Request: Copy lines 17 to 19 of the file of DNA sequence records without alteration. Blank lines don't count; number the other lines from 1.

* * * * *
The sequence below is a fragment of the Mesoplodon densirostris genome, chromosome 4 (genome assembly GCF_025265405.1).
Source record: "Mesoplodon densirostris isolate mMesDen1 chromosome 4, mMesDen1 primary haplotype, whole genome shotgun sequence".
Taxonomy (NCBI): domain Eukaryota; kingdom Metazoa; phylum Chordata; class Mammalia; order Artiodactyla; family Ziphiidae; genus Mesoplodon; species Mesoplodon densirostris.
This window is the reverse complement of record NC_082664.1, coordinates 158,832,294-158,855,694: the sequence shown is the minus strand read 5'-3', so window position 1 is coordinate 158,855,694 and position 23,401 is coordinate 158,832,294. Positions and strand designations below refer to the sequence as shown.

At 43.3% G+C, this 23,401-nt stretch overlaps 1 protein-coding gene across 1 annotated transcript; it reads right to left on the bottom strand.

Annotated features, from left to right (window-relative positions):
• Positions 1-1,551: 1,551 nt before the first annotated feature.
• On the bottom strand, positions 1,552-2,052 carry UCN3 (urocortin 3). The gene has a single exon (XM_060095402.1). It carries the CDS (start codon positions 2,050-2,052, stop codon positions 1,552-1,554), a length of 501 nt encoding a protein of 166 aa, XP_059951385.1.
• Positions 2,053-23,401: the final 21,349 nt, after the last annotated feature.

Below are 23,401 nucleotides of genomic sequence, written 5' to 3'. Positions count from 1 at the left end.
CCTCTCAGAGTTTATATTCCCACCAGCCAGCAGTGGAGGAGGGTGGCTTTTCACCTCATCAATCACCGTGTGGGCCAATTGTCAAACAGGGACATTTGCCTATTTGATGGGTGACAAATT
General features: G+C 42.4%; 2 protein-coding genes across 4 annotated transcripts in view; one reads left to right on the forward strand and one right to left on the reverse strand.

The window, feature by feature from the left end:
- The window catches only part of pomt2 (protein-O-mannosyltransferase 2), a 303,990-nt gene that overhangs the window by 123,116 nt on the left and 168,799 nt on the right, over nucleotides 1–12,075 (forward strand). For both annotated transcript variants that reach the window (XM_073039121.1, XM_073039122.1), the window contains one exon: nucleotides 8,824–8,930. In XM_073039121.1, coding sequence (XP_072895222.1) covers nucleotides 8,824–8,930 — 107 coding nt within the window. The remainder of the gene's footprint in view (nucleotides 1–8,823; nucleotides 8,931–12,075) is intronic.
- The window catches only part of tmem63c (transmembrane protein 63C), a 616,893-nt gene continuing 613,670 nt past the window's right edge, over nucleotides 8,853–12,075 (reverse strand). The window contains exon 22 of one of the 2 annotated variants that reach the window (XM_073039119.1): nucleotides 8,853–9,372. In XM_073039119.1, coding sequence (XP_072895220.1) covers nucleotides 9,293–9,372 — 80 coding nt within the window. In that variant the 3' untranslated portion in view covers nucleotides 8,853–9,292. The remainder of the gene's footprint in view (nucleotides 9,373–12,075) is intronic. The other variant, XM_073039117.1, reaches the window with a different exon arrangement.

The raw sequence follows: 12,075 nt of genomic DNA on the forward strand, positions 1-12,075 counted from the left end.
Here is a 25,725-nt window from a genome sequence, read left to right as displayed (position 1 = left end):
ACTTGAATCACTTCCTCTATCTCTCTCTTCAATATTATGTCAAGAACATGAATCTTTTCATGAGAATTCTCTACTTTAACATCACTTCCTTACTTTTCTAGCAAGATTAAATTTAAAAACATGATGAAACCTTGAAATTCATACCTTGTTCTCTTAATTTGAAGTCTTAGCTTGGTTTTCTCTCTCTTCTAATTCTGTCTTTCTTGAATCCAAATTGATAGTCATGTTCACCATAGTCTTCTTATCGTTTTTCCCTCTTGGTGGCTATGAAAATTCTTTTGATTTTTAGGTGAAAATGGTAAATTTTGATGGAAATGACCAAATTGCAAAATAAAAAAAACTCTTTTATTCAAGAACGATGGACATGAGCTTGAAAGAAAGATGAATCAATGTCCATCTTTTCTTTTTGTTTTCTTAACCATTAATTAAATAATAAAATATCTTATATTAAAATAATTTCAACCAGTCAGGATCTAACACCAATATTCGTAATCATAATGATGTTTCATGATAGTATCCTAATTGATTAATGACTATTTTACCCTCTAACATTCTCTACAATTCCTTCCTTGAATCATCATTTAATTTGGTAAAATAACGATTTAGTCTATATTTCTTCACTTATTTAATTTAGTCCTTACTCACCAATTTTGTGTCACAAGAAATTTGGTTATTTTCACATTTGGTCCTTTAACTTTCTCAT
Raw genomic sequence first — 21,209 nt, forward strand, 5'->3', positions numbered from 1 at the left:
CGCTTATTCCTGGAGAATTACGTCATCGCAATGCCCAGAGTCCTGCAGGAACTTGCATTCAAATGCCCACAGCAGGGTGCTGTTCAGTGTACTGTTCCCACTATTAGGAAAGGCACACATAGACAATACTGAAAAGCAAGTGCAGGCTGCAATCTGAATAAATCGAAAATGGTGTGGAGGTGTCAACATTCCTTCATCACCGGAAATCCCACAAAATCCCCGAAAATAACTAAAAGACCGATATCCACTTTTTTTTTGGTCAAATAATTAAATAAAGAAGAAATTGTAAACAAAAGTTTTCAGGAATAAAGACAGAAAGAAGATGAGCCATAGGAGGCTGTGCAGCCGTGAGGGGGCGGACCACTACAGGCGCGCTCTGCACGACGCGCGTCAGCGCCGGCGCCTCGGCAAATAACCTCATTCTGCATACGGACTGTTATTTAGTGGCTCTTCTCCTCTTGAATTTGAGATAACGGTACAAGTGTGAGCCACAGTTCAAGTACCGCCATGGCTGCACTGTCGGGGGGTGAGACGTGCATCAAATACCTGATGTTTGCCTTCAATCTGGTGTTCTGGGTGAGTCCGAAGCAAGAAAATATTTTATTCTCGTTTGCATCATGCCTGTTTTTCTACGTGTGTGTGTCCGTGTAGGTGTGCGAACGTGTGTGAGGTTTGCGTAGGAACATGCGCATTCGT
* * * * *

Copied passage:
Here is a 25,725-nt window from a genome sequence, read left to right as displayed (position 1 = left end):
ACTTGAATCACTTCCTCTATCTCTCTCTTCAATATTATGTCAAGAACATGAATCTTTTCATGAGAATTCTCTACTTTAACATCACTTCCTTACTTTTCTAGCAAGATTAAATTTAAAAACATGATGAAACCTTGAAATTCATACCTTGTTCTCTTAATTTGAAGTCTTAGCTTGGTTTTCTCTCTCTTCTAATTCTGTCTTTCTTGAATCCAAATTGATAGTCATGTTCACCATAGTCTTCTTATCGTTTTTCCCTCTTGGTGGCTATGAAAATTCTTTTGATTTTTAGGTGAAAATGGTAAATTTTGATGGAAATGACCAAATTGCAAAATAAAAAAAACTCTTTTATTCAAGAACGATGGACATGAGCTTGAAAGAAAGATGAATCAATGTCCATCTTTTCTTTTTGTTTTCTTAACCATTAATTAAATAATAAAATATCTTATATTAAAATAATTTCAACCAGTCAGGATCTAACACCAATATTCGTAATCATAATGATGTTTCATGATAGTATCCTAATTGATTAATGACTATTTTACCCTCTAACATTCTCTACAATTCCTTCCTTGAATCATCATTTAATTTGGTAAAATAACGATTTAGTCTATATTTCTTCACTTATTTAATTTAGTCCTTACTCACCAATTTTGTGTCACAAGAAATTTGGTTATTTTCACATTTGGTCCTTTAACTTTCTCAT
Raw genomic sequence first — 21,209 nt, forward strand, 5'->3', positions numbered from 1 at the left: